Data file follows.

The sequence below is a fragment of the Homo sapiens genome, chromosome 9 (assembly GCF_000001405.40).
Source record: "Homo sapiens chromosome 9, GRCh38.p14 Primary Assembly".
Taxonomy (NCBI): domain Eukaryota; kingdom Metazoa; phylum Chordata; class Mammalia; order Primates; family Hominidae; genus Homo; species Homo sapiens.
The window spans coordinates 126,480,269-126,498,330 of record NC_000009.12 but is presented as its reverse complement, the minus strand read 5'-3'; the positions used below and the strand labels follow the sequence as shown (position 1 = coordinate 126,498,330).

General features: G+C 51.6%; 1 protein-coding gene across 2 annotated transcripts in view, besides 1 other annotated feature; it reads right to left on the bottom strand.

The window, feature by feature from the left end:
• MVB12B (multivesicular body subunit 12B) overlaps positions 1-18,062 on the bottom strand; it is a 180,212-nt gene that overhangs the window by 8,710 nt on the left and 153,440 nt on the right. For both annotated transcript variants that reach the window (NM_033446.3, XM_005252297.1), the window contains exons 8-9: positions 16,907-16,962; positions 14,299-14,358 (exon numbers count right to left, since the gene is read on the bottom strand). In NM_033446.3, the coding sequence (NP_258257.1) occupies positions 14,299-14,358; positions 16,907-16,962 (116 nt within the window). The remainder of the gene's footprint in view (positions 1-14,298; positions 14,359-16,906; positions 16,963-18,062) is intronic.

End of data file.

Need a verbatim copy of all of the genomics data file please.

The sequence below is a fragment of the Homo sapiens genome, chromosome 9 (assembly GCF_000001405.40).
Source record: "Homo sapiens chromosome 9, GRCh38.p14 Primary Assembly".
Taxonomy (NCBI): domain Eukaryota; kingdom Metazoa; phylum Chordata; class Mammalia; order Primates; family Hominidae; genus Homo; species Homo sapiens.
The window spans coordinates 126,480,269-126,498,330 of record NC_000009.12 but is presented as its reverse complement, the minus strand read 5'-3'; the positions used below and the strand labels follow the sequence as shown (position 1 = coordinate 126,498,330).

General features: G+C 51.6%; 1 protein-coding gene across 2 annotated transcripts in view, besides 1 other annotated feature; it reads right to left on the bottom strand.

The window, feature by feature from the left end:
• MVB12B (multivesicular body subunit 12B) overlaps positions 1-18,062 on the bottom strand; it is a 180,212-nt gene that overhangs the window by 8,710 nt on the left and 153,440 nt on the right. For both annotated transcript variants that reach the window (NM_033446.3, XM_005252297.1), the window contains exons 8-9: positions 16,907-16,962; positions 14,299-14,358 (exon numbers count right to left, since the gene is read on the bottom strand). In NM_033446.3, the coding sequence (NP_258257.1) occupies positions 14,299-14,358; positions 16,907-16,962 (116 nt within the window). The remainder of the gene's footprint in view (positions 1-14,298; positions 14,359-16,906; positions 16,963-18,062) is intronic.